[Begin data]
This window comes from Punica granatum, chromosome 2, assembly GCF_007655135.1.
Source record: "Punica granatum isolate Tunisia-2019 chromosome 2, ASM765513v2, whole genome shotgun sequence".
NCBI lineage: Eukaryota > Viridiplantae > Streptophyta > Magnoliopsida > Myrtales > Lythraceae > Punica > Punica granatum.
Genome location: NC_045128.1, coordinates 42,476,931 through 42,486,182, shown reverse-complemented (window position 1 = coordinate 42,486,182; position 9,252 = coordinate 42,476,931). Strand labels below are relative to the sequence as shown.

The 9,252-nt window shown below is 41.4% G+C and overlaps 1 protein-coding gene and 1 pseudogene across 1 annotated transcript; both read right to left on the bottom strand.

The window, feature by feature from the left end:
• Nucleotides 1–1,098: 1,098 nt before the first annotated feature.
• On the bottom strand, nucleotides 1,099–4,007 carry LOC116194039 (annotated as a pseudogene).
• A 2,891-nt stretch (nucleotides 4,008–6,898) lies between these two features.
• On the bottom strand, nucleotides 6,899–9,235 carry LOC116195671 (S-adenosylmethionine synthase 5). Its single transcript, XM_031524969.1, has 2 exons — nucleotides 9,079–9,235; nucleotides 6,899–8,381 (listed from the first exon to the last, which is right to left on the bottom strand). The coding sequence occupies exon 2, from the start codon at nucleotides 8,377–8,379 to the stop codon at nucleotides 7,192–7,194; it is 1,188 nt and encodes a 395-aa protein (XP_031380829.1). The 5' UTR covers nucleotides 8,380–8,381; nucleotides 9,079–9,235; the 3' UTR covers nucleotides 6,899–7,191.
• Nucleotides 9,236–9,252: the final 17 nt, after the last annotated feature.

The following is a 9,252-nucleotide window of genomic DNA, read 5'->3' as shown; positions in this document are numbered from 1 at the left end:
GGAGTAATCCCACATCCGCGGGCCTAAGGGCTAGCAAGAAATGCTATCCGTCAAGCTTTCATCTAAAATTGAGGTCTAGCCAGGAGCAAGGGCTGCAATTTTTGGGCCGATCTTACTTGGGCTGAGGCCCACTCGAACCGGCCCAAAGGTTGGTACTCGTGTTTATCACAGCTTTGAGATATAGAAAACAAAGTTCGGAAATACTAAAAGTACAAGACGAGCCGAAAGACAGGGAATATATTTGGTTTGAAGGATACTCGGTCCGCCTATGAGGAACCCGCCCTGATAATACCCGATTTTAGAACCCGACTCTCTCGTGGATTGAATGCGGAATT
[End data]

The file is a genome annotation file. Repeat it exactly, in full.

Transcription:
This window comes from Punica granatum, chromosome 2, assembly GCF_007655135.1.
Source record: "Punica granatum isolate Tunisia-2019 chromosome 2, ASM765513v2, whole genome shotgun sequence".
NCBI lineage: Eukaryota > Viridiplantae > Streptophyta > Magnoliopsida > Myrtales > Lythraceae > Punica > Punica granatum.
Genome location: NC_045128.1, coordinates 42,476,931 through 42,486,182, shown reverse-complemented (window position 1 = coordinate 42,486,182; position 9,252 = coordinate 42,476,931). Strand labels below are relative to the sequence as shown.

The 9,252-nt window shown below is 41.4% G+C and overlaps 1 protein-coding gene and 1 pseudogene across 1 annotated transcript; both read right to left on the bottom strand.

The window, feature by feature from the left end:
• Nucleotides 1–1,098: 1,098 nt before the first annotated feature.
• On the bottom strand, nucleotides 1,099–4,007 carry LOC116194039 (annotated as a pseudogene).
• A 2,891-nt stretch (nucleotides 4,008–6,898) lies between these two features.
• On the bottom strand, nucleotides 6,899–9,235 carry LOC116195671 (S-adenosylmethionine synthase 5). Its single transcript, XM_031524969.1, has 2 exons — nucleotides 9,079–9,235; nucleotides 6,899–8,381 (listed from the first exon to the last, which is right to left on the bottom strand). The coding sequence occupies exon 2, from the start codon at nucleotides 8,377–8,379 to the stop codon at nucleotides 7,192–7,194; it is 1,188 nt and encodes a 395-aa protein (XP_031380829.1). The 5' UTR covers nucleotides 8,380–8,381; nucleotides 9,079–9,235; the 3' UTR covers nucleotides 6,899–7,191.
• Nucleotides 9,236–9,252: the final 17 nt, after the last annotated feature.

The following is a 9,252-nucleotide window of genomic DNA, read 5'->3' as shown; positions in this document are numbered from 1 at the left end:
GGAGTAATCCCACATCCGCGGGCCTAAGGGCTAGCAAGAAATGCTATCCGTCAAGCTTTCATCTAAAATTGAGGTCTAGCCAGGAGCAAGGGCTGCAATTTTTGGGCCGATCTTACTTGGGCTGAGGCCCACTCGAACCGGCCCAAAGGTTGGTACTCGTGTTTATCACAGCTTTGAGATATAGAAAACAAAGTTCGGAAATACTAAAAGTACAAGACGAGCCGAAAGACAGGGAATATATTTGGTTTGAAGGATACTCGGTCCGCCTATGAGGAACCCGCCCTGATAATACCCGATTTTAGAACCCGACTCTCTCGTGGATTGAATGCGGAATT